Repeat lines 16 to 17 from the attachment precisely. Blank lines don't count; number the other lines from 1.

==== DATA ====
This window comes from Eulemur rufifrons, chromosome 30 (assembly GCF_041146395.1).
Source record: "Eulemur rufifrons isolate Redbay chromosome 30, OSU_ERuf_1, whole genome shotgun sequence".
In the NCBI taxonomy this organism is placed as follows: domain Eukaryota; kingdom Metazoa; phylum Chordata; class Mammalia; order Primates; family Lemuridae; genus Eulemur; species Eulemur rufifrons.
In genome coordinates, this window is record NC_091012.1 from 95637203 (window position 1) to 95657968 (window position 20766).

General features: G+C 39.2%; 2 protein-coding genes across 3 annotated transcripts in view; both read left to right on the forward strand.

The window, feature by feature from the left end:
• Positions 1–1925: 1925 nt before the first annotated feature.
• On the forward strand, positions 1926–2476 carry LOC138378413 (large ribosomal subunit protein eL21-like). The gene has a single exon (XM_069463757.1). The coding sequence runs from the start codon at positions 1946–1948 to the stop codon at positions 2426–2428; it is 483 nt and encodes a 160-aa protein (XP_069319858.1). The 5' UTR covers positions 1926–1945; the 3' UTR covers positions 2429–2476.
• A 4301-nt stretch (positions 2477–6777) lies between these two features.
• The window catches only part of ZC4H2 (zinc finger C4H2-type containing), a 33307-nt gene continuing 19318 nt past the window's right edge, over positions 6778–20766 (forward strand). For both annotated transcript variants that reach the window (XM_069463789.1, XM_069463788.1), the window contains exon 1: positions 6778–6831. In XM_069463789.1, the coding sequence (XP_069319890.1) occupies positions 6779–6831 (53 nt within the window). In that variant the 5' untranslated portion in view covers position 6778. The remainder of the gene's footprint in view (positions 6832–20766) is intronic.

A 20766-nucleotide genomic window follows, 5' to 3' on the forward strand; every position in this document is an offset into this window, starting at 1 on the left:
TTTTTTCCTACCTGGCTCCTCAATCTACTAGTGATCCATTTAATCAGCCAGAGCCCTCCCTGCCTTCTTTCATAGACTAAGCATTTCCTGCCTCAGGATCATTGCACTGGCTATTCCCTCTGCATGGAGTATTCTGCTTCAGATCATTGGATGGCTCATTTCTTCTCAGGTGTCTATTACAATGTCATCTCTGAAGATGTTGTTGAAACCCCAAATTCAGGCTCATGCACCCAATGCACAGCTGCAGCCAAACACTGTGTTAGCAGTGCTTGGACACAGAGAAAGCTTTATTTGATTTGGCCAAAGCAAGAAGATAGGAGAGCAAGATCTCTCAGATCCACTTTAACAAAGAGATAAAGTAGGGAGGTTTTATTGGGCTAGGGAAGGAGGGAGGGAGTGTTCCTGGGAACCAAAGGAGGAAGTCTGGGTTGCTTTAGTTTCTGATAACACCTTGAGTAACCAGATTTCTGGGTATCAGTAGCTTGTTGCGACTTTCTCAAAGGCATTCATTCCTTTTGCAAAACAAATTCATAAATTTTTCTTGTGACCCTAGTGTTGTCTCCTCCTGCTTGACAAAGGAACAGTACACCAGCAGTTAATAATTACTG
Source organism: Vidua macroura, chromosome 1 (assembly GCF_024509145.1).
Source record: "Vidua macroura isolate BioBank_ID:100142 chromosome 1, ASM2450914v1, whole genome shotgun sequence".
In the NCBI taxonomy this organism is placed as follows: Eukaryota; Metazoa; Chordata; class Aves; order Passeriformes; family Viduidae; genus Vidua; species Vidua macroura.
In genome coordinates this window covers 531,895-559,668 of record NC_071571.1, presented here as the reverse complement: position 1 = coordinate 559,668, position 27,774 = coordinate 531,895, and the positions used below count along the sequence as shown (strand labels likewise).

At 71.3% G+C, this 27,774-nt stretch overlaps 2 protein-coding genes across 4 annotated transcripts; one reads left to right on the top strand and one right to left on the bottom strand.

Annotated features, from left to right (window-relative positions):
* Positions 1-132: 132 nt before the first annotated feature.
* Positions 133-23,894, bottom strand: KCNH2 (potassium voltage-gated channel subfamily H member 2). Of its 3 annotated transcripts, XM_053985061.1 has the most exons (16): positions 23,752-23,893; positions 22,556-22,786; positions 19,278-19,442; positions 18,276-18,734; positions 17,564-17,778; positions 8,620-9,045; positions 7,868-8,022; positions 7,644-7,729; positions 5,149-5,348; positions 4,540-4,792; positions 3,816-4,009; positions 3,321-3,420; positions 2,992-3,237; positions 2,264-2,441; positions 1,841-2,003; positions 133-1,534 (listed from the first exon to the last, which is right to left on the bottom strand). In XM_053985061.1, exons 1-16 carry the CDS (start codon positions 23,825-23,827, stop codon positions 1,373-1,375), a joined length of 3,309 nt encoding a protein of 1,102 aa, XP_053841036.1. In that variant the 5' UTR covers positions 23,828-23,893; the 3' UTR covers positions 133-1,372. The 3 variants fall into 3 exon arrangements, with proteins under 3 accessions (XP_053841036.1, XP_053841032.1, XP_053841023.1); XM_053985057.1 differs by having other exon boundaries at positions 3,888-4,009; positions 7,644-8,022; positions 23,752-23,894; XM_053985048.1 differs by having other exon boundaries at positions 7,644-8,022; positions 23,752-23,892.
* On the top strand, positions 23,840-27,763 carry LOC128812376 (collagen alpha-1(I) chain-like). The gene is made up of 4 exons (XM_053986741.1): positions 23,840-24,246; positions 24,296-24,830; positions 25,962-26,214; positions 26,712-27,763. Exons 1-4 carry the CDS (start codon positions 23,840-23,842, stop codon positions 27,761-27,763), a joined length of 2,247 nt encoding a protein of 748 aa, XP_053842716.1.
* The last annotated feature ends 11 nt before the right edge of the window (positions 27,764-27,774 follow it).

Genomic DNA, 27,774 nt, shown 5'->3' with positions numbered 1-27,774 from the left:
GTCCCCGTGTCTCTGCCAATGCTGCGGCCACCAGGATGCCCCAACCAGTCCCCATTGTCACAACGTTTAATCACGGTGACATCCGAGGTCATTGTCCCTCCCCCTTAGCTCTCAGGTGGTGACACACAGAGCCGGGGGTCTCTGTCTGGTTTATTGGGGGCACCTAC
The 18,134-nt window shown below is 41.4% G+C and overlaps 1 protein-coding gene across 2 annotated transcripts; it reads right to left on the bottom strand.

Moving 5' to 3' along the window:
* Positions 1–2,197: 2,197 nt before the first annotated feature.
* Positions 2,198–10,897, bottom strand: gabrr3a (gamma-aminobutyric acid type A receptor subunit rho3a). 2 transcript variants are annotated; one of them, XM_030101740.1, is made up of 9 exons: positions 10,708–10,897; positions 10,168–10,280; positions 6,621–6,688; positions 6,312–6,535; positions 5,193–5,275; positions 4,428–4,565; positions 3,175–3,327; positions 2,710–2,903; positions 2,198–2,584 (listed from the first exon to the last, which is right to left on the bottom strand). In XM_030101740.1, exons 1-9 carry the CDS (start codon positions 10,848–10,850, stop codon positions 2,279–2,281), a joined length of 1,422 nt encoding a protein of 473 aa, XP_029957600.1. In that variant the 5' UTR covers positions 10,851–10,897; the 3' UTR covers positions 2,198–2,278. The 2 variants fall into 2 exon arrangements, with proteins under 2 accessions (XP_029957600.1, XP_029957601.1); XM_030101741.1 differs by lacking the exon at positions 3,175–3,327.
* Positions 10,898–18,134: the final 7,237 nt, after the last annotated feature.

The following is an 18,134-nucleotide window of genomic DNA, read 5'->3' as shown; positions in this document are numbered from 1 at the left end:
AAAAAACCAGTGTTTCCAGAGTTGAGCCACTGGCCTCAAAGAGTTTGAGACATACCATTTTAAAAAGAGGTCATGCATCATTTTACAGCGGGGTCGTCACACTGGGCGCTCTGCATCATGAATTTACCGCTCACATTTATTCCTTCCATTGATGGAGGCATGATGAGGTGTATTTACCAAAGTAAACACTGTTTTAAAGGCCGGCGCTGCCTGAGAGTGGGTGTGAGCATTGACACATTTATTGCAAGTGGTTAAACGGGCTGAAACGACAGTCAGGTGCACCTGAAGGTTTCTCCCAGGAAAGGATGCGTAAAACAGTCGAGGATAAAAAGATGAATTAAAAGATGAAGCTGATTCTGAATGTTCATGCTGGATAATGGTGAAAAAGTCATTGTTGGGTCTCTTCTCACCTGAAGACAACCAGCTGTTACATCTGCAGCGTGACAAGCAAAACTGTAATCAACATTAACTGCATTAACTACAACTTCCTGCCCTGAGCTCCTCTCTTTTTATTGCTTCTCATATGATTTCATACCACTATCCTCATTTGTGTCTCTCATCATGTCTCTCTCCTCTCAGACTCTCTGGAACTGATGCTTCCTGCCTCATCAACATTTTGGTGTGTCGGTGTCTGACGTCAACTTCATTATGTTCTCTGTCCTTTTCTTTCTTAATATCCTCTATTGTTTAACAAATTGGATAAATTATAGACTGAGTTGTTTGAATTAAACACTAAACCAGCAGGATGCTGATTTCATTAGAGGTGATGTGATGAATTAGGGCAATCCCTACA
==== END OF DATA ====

In genome coordinates this window covers 531,895-559,668 of record NC_071571.1, presented here as the reverse complement: position 1 = coordinate 559,668, position 27,774 = coordinate 531,895, and the positions used below count along the sequence as shown (strand labels likewise).

At 71.3% G+C, this 27,774-nt stretch overlaps 2 protein-coding genes across 4 annotated transcripts; one reads left to right on the top strand and one right to left on the bottom strand.